So hey, it’s 11-11, and while you are all busy looking for good buys online, here I am trying to write for my soul that needs reprieve from the penultimate year of struggles that is 2020.
As somebody who has been writing thought dumps at an instant on twitter, posting long rants and musings on WordPress, and uploading raw recordings on Soundcloud, I’m guessing it would be sort of impossible for you to believe me if I tell you how the majority of my life has always been a personal struggle. 😌
I write this for all of those who, people may think, can carry life’s sh*ts well but in reality actually has a tear drenched pillow at night, for the perpetual wandering that is the only refuge to a life that has not yet found a home, and continues to roam the earth to find meaning.
I write this in the chaos in my head. And in the chaos that is my life, that has mimicked a thousand books in seemingly orderly stacks, with most of them (the books) still unread, unused, and collecting cobwebs, and full of brown paper leaves wilting inside.
I write this for all who, like me, has a lot of things to say — filling in one draft, after another, after another, only to be left with mounds of papers with endless scribbles that will never find a final version.
I write this because this year has stirred the hell out of me, and I’m assuming all of us too, in ways I never, in my lifetime, had imagined I’d be stirred like.
It’s crazy. And I know, I’m rambling. 🥺
Did you know that I’ll be graduating from Grad School this November? I’ve finally (finaalllyyyy) survived perhaps the most preposterous of personal wars I’ve waged against time and myself. 🥺🙃
It’s true what they say, the greatest (and most difficult) conflict to resolve in a story is not man vs. man, nor man vs. dystopia, but viola– it’s man vs. himself, or even more aptly—woman vs. herself, a story replete with multiple and complex layers of systemic, cultural, ideological, and conceptual relegation to the margins, the peripheries, the runner up podium and to wherever it is that a macho world decides we belong.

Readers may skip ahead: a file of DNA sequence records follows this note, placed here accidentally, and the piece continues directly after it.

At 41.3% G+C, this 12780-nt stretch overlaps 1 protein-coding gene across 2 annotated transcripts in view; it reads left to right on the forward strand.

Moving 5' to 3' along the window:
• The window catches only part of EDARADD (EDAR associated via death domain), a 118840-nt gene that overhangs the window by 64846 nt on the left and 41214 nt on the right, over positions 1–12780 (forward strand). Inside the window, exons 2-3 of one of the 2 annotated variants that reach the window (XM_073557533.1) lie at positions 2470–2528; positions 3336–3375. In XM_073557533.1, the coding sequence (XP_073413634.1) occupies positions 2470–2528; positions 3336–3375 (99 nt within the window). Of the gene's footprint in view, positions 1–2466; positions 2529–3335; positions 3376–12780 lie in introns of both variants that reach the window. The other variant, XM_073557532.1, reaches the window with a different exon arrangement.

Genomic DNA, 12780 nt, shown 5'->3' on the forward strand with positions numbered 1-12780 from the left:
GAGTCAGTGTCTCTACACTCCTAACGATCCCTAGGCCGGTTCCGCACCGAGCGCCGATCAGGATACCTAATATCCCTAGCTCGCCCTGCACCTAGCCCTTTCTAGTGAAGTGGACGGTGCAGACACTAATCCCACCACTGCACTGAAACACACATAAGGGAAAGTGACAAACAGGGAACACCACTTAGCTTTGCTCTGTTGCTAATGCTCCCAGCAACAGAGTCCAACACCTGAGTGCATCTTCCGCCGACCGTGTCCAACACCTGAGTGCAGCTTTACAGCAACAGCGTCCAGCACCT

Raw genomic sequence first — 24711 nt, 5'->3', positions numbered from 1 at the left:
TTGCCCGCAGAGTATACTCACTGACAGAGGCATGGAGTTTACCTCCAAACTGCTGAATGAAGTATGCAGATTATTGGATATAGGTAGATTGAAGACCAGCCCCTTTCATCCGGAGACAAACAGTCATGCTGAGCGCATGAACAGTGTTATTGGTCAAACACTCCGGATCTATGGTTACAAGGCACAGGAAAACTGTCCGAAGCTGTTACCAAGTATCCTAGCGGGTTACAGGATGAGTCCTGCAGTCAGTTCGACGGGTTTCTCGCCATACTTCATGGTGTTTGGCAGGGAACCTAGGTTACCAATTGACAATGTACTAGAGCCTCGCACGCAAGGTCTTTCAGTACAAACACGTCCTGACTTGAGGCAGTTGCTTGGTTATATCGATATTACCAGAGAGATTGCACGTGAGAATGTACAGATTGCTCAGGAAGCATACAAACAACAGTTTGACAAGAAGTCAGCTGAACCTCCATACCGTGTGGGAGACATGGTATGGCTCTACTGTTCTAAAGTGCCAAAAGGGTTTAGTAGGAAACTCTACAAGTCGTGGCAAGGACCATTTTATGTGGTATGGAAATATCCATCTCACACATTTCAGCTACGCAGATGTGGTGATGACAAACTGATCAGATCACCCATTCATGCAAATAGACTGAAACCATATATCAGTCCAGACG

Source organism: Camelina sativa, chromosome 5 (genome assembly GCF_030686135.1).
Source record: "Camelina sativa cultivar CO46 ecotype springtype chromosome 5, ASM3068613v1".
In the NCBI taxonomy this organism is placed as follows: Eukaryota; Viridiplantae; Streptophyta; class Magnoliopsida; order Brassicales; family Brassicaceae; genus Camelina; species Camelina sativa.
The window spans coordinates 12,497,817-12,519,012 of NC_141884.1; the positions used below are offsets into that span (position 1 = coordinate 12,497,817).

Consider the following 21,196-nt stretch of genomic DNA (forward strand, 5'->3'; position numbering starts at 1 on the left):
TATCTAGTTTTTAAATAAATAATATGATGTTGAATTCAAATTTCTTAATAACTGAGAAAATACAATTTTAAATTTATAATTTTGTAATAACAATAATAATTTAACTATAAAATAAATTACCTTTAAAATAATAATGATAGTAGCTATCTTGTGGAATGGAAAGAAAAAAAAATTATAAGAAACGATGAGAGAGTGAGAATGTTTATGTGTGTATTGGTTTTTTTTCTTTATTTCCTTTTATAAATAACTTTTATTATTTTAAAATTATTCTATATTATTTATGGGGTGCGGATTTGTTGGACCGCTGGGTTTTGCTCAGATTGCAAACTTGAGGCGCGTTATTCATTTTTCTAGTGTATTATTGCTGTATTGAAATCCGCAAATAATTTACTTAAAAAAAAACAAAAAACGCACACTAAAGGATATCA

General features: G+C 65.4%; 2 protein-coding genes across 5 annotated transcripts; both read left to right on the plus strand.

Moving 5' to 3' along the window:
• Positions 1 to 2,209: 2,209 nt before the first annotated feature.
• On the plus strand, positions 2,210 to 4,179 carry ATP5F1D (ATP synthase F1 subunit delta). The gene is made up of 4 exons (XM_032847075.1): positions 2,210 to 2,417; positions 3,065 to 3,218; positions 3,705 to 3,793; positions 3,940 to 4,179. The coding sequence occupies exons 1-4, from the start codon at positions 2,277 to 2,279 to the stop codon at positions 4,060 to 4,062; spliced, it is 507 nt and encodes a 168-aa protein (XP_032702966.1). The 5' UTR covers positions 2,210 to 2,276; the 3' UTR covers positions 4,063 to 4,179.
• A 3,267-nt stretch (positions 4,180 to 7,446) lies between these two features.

And it is constant, entrenched in our human collective unconscious. And gawd, it’s impossible to entangle and deconstruct even after generations and generations of thought revolutions. And it is here and in the now, and it’s always in her story; it’s always in my story.
In 2014, I mustered everything I could gather from myself and applied for the MPM course at UPOU. As we all know, distance learning (at that time) has always been dismissed as, “Ay online lang school mo?” like everything was as simple as doing stuff on Facebook. Not to mention it was a weird sounding masters course, not even an MBA, it was an MPM. Haha. But of course, I did not have the ample time and energy to tell people around me about the grossly hefty efforts, and the insane self-management skills it took to go about a graduate school program in UP, much more a distance learning course.
I did not tell them how I actually took and passed an entrance exam (the UP GAT). How I had endless modules to read the whole time, so I had to spend the rest of my evenings after work reading, and also crying and calling out to God and Mama Mary, and all the saints I knew. That I had papers to make, and that I had needed to constantly adjust and adapt to the 3rd world internet connection I could afford for myself. And that was still beside the fact that I also had a full time job, and I lived ALONE in the BIG city (as what the older millennials my age have preferred to spend the first many years of our post-college lives).
Now though, with the shift to the new normal, I kinda feel vindicated for all the MPM struggles that I preferred not to talk about. I kept my pains to myself because I knew that that was my struggle, and mine alone.